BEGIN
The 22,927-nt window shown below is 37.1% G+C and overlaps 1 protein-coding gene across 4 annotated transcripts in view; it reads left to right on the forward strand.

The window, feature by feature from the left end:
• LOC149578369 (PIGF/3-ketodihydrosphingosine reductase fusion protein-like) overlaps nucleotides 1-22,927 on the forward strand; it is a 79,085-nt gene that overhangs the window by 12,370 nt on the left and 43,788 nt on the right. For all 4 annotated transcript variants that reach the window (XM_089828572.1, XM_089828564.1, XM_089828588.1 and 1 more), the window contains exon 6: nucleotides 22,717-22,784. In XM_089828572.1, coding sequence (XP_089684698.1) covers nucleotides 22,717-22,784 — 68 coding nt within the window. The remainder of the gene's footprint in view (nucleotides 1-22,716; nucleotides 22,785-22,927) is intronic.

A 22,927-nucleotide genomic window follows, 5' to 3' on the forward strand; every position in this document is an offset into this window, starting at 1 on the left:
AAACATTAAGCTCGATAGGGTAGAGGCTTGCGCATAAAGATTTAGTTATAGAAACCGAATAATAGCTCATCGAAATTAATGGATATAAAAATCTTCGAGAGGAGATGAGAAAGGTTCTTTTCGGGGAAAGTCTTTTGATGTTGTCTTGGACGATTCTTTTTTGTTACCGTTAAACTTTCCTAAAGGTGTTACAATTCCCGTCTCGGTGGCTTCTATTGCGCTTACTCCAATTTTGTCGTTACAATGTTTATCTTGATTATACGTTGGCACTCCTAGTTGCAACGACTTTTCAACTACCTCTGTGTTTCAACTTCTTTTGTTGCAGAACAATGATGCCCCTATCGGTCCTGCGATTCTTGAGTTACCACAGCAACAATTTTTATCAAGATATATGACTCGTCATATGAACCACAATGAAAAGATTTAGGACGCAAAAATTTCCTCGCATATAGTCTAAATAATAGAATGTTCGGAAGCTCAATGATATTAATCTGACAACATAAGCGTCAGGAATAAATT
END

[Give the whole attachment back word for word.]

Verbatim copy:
The 22,927-nt window shown below is 37.1% G+C and overlaps 1 protein-coding gene across 4 annotated transcripts in view; it reads left to right on the forward strand.

The window, feature by feature from the left end:
• LOC149578369 (PIGF/3-ketodihydrosphingosine reductase fusion protein-like) overlaps nucleotides 1-22,927 on the forward strand; it is a 79,085-nt gene that overhangs the window by 12,370 nt on the left and 43,788 nt on the right. For all 4 annotated transcript variants that reach the window (XM_089828572.1, XM_089828564.1, XM_089828588.1 and 1 more), the window contains exon 6: nucleotides 22,717-22,784. In XM_089828572.1, coding sequence (XP_089684698.1) covers nucleotides 22,717-22,784 — 68 coding nt within the window. The remainder of the gene's footprint in view (nucleotides 1-22,716; nucleotides 22,785-22,927) is intronic.

A 22,927-nucleotide genomic window follows, 5' to 3' on the forward strand; every position in this document is an offset into this window, starting at 1 on the left:
AAACATTAAGCTCGATAGGGTAGAGGCTTGCGCATAAAGATTTAGTTATAGAAACCGAATAATAGCTCATCGAAATTAATGGATATAAAAATCTTCGAGAGGAGATGAGAAAGGTTCTTTTCGGGGAAAGTCTTTTGATGTTGTCTTGGACGATTCTTTTTTGTTACCGTTAAACTTTCCTAAAGGTGTTACAATTCCCGTCTCGGTGGCTTCTATTGCGCTTACTCCAATTTTGTCGTTACAATGTTTATCTTGATTATACGTTGGCACTCCTAGTTGCAACGACTTTTCAACTACCTCTGTGTTTCAACTTCTTTTGTTGCAGAACAATGATGCCCCTATCGGTCCTGCGATTCTTGAGTTACCACAGCAACAATTTTTATCAAGATATATGACTCGTCATATGAACCACAATGAAAAGATTTAGGACGCAAAAATTTCCTCGCATATAGTCTAAATAATAGAATGTTCGGAAGCTCAATGATATTAATCTGACAACATAAGCGTCAGGAATAAATT